• 09Mar

    Just moments ago, I realized today’s date. It’s funny what your emotions remember when your brain tries to forget pain.

    It’s been a decade.

    I still miss you very much.

    Daddy, you are loved.

    Now, I know why I woke up with tear-stained cheeks.

    This post comes to you from atop the 3’x5′ oak desk that was in his school office. It comes complete with his handwritten phone list taped to one of the slide-out trays and the holes on top where he mounted the phone so people couldn’t turn it around when they used it (because they never put it back where it “belonged”). It’s full of his spirit and his love and I’m quite grateful to be using it again.
    Permalink Filed under: family S, Lori Tags: No Comments
  • 15Dec

    Today was terribly difficult…one of the worst of my life as Sosta traveled over the Rainbow Bridge. [1]

    I took Sosta to the vet with the hope (but not expectation) that they would have a way to make her more comfortable while she lived her last few days with us. From a visual and physical inspection—and coupled with her medical history—the vet found her to be in liver failure as well as probable kidney failure. Coupled with the terminal cancer, there were no viable treatment or even management options. Every option available was “kitty hospice” feeding tubes, hydration by injection, and other horrible treatments. I called Emil and we agreed that keeping her with us for even another day or two would just be more discomfort for her. Truthfully, it would have meant more agony for us, too. We’d already watched her decline severely over the last three days.

    There was no spark or twinkle left in her eyes. She still recognized, marked, loved, and appreciated us. She could barely muster a purr. Watching her force her breathing a little gave us a sign of what was to come.

    Emil left work a little early and met me at the clinic. Together, we made the difficult and painful decision to say goodbye. We had a very long and touching time with her before she cross over. I know that her last moments and memories were with and of us.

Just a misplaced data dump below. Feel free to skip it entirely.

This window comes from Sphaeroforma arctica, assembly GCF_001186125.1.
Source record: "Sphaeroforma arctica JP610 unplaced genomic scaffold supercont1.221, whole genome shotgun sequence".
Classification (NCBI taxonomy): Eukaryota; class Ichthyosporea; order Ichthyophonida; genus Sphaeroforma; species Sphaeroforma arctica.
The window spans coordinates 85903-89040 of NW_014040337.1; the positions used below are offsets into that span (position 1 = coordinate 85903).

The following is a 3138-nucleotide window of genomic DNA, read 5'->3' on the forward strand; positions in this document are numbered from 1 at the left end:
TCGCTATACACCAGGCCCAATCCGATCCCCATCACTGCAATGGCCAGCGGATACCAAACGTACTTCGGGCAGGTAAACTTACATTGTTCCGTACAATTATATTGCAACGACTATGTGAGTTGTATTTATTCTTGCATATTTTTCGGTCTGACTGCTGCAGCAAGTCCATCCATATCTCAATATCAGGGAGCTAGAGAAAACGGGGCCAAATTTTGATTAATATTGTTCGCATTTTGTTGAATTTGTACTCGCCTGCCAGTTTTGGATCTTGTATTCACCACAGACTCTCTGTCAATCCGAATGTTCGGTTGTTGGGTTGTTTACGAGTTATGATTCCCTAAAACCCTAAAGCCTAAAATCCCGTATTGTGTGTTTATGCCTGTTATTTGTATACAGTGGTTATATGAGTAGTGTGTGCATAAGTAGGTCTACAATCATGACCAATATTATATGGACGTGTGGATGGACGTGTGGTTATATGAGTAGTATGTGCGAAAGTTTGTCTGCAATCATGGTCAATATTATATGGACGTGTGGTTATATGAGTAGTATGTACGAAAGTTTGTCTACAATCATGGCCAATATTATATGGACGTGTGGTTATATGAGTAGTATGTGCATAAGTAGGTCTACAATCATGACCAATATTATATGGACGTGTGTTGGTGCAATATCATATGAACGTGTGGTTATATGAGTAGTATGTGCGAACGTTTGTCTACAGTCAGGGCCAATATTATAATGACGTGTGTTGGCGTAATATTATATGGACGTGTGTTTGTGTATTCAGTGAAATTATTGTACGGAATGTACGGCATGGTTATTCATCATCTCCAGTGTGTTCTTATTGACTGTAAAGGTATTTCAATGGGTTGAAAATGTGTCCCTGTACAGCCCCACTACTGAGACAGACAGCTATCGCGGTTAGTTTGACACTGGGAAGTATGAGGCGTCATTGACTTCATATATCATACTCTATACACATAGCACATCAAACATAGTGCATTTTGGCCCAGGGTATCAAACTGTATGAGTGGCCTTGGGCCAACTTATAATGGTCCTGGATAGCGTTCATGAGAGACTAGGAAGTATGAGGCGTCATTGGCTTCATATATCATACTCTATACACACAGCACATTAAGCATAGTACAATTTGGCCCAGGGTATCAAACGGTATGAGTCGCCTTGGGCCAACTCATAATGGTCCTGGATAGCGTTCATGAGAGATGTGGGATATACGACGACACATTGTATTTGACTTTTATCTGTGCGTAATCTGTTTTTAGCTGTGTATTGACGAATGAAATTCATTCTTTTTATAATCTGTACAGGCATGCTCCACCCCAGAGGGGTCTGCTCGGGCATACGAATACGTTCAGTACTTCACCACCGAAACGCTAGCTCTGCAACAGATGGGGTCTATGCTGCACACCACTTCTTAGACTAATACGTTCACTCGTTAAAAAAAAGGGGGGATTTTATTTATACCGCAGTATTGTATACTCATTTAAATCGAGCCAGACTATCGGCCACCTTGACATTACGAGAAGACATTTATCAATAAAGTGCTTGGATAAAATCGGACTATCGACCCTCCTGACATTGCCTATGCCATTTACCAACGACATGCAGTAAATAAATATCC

We thanked her for being the most amazing cat ever and for all she’d done for me and for us. We asked her to tell her sister, Mitad, and her Grandpapa, Larry, that we love them, too. They were the best of friends to us and to one another.

    When we came home with an empty carrier, Purrrrrl immediately sniffed all around looking for her sister. Though I had tried to facilitate a goodbye moment between them just in case, Purrrrrl was still expecting Sosta to come home. I had forgotten that part of Mitad’s death ~18 months ago. Sosta cried literal tears down her cheeks when Mitad didn’t come back home with us. I guess they each knew the other was not well, but were not hit with the realization until home had one less nose to count.[2]

    Life isn’t fucking fair. Again, I say, if any creature deserves to live one more moment on this planet, it is her—-far above and beyond anyone I’ve ever met. Her love was pure and her heart was genuine. She never ever caused any harm to anyone else. She deserved more than 14+ years of life. I deserve more than 13+years with her in my life. Only the good die young.

    Sosta, we will always love and honor you. You were the most amazing cat I’ve ever known and the most gentle and caring creature on Earth.

    [1] The Rainbow Bridge symbolizes a pet crossing over into your/their version of Heaven. Personally, Heaven would not be complete for me without Sosta (and Mitad, Valvet, Gypsy, Ladd, and Randi Cae). I like non-human members of my family more than I like most people. It wouldn’t be Heaven for me unless they were all there.

    [2] Gypsy was the best about this and would have been a fabulous pack leader. She wanted everyone to be at home when it was time for bed. She’d walk from my dad to my mom to me. If we were all there, she’d snuggle down ready to sleep. If any one of us was out late (Daddy was a basketball coach, Mom went to educational conferences, I had sleepovers), she would walk from one of us to the other and then wander the house looking for the third human-member of the family. Mom gave it the nickname, “counting noses”. She really did want all of us at home, together.